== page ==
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Q | What are reps, sets, supersets, circuits, and intervals — and when do you use them?

A | If you’re new to lifting weights, it might seem like you need to learn a whole new language just to get started in the gym. Jeff Rosga, NASM-CPT, senior director of Life Time Academy in Chanhassen, Minn., explains these common workout terms.

Term Definition Example
Rep Short for repetition. The number of times you perform an exercise. Perform 15 reps of squats.
Set A group of reps performed of one exercise prior to resting (also referred to as a round). Perform three sets of goblet squats, eight reps per set.
Superset Two different exercises performed in back-to-back sets with no rest. Front squats paired with pushups.
Circuit Two or more exercises repeated for an amount of time or number of reps, performed in sets as a series, usually with minimal rest between each set. For time: 40 seconds each of rows, lunges, pushups, and deadlifts, repeated three times with no rest between exercises and 60 seconds rest between sets.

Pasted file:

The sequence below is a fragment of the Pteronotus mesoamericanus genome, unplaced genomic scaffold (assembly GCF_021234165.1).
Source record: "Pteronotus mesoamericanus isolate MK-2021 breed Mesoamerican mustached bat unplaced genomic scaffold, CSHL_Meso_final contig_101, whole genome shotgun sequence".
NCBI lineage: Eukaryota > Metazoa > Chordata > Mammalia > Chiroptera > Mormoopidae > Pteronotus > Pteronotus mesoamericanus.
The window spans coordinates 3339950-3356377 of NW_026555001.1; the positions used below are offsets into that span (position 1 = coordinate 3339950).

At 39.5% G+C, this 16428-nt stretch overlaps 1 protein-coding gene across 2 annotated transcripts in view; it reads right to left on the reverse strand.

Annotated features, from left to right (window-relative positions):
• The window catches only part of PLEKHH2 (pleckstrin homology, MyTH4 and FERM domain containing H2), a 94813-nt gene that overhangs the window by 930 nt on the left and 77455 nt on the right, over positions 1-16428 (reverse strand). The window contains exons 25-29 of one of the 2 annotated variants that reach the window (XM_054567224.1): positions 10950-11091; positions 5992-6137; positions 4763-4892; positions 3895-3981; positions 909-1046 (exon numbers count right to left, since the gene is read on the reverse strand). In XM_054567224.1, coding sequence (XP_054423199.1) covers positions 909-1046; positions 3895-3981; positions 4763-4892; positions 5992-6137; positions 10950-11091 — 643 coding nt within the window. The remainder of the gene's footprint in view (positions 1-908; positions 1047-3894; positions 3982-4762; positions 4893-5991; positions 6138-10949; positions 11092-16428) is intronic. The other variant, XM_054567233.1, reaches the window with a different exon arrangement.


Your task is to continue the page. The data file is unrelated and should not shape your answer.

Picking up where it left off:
For reps: 10 reps each of squat press, single-arm dumbbell incline press, and plank with alternating arm reaches with 30 seconds of rest between each exercise and 90 seconds of rest between sets.
Intervals A combination of short, high-intensity bursts of exercise and lower-intensity recovery phases, repeated in one workout session. Different work-to-rest ratios help achieve different training and fitness goals. The Tabata Protocol: Six to 8 maximum-effort 20-second intervals each followed by 10 seconds of rest, for a workout totaling three to four minutes.

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